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Long-term results from EP841: Douglas-fir, lodgepole pine, and hybrid spruce responses to mechanical site preparation in the Interior Douglas-fir and Sub-Boreal Spruce Zones of South-central British Columbia

Author(s) or contact(s): T.A. Newsome, J.L. Heineman, and A.F.L. Nemec
Source: Forests, Lands, and NR Operations
Subject: Conifers, Reforestation, Site Preparation
Series: Technical Report
Other details:  Published 2016. Hardcopy is available.


In 1982, a large-scale experimental project (EP841) was initiated in the Cariboo Region of south-central British Columbia, which is climatically transitional between the northern and southern portions of the province and thus features a wide diversity of climatic and site conditions. This project includes four individual site preparation studies and experimental installations on 10 sites. The potential of scalping, ripping, plowing, and trenching techniques to improve planted conifer seedling survival and growth outcomes were examined in the dry, cool Interior Douglas-fir (IDF) and dry, warm Sub-Boreal Spruce (SBS) biogeoclimatic zones. Although some installations included hybrid spruce and ponderosa pine, the project's primary focus was on survival and early growth of Douglas-fir and lodgepole pine. It sheds light on plantation management issues that are currently important in both zones.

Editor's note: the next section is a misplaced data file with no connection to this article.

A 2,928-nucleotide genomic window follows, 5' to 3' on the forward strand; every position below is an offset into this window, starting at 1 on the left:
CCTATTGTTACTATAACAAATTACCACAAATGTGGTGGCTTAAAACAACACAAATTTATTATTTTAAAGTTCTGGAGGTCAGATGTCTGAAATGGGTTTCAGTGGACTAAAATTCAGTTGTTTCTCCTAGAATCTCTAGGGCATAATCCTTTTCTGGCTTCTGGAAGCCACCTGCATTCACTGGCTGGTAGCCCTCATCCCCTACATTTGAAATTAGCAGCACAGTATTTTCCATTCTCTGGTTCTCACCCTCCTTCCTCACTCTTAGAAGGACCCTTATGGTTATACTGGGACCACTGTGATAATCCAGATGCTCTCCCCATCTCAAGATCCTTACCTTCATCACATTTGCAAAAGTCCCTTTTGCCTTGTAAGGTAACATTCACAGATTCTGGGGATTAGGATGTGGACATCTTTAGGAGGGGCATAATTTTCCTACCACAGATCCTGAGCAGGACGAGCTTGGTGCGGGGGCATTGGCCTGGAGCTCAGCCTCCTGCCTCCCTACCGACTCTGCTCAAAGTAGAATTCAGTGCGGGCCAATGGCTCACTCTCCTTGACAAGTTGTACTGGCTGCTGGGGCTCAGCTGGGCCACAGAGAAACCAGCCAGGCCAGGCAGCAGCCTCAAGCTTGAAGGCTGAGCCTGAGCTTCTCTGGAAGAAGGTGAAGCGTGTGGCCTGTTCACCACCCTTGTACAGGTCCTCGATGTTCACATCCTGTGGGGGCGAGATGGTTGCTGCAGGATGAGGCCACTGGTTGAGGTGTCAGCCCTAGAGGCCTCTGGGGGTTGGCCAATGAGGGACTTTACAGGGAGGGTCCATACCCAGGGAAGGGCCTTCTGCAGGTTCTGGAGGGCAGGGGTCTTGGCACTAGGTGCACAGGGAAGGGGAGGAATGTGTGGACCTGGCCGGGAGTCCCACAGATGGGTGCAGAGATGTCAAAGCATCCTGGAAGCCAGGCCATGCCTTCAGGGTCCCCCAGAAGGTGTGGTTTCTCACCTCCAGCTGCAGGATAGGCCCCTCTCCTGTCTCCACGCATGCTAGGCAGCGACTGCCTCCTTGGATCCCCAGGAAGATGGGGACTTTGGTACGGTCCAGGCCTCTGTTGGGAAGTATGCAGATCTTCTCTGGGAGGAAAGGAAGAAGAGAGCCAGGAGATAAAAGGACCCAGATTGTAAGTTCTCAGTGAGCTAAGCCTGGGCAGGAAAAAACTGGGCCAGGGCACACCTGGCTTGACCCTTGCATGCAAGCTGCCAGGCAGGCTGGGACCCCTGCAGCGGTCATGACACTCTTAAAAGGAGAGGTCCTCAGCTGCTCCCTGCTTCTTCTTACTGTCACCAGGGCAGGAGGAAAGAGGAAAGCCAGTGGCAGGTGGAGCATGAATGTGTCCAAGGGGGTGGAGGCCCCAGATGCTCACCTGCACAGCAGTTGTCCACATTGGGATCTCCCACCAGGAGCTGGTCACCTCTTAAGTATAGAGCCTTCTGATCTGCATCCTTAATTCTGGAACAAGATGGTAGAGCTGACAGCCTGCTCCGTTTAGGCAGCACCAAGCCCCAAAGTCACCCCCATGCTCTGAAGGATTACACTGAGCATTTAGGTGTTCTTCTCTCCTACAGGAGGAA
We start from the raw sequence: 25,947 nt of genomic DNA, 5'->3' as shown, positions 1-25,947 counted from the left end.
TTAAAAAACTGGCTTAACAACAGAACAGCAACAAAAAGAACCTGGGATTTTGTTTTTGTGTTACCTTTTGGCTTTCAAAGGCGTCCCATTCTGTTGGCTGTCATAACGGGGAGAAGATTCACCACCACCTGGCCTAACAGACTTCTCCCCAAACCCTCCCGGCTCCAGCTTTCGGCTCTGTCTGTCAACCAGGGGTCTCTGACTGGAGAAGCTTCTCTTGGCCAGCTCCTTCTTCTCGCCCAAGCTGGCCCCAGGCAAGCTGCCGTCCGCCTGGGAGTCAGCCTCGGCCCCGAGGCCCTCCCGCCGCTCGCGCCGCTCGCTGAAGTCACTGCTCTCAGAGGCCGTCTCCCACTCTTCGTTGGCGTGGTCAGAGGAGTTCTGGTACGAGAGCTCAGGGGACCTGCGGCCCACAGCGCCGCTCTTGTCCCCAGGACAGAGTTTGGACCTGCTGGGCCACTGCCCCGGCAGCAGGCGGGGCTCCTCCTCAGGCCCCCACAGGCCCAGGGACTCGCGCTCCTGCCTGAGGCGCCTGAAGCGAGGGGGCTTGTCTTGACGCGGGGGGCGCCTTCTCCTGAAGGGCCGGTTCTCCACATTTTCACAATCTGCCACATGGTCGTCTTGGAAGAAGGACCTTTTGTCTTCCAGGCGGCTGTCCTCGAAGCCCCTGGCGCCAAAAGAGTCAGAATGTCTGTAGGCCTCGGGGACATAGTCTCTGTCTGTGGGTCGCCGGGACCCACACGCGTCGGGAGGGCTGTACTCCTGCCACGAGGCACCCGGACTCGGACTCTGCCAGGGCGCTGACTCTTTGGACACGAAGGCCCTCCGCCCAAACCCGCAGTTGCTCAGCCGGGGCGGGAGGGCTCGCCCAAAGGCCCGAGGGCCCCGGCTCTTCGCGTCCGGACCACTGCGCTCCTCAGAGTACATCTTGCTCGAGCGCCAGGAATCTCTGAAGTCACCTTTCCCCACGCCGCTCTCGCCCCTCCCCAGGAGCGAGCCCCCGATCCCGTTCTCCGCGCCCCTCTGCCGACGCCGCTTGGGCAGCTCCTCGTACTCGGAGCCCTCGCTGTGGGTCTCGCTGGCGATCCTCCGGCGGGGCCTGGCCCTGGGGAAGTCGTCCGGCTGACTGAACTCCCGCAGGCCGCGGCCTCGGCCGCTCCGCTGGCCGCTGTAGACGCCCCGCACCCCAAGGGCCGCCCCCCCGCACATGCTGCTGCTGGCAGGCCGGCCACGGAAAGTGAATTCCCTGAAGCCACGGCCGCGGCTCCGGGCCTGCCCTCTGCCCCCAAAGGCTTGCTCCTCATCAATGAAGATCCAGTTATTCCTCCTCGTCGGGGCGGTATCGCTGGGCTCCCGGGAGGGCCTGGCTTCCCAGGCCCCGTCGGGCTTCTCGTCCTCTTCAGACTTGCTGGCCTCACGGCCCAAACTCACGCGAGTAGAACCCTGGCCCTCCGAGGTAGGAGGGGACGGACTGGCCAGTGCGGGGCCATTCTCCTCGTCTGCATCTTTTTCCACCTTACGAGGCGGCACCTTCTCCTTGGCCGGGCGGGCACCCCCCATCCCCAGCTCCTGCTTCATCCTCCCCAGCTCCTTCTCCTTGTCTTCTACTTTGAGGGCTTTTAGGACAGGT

This study demonstrates that site preparation is a useful tool for improving survival of planted Douglas-fir in both the SBSdw and dry IDF subzone/variants. Especially in the SBSdw, the positive outcomes contradict the belief that establishing planted Douglas-fir is an insurmountable challenge. Given the extent to which lodgepole pine has dominated regeneration programs in the Central Interior during the past three decades and our increasing awareness of health problems affecting this species, encouraging Douglas-fir establishment is highly desirable. Although the IDF is clearly a more challenging regeneration proposition than the SBSdw, the use of an appropriate site preparation technique in combination with cattle management resulted in at least moderate Douglas-fir survival on the majority of sites examined in the EP841 experiments. Overall, the encouraging survival responses of Douglas-fir to site preparation were the most important findings of this project.

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Updated June 07, 2016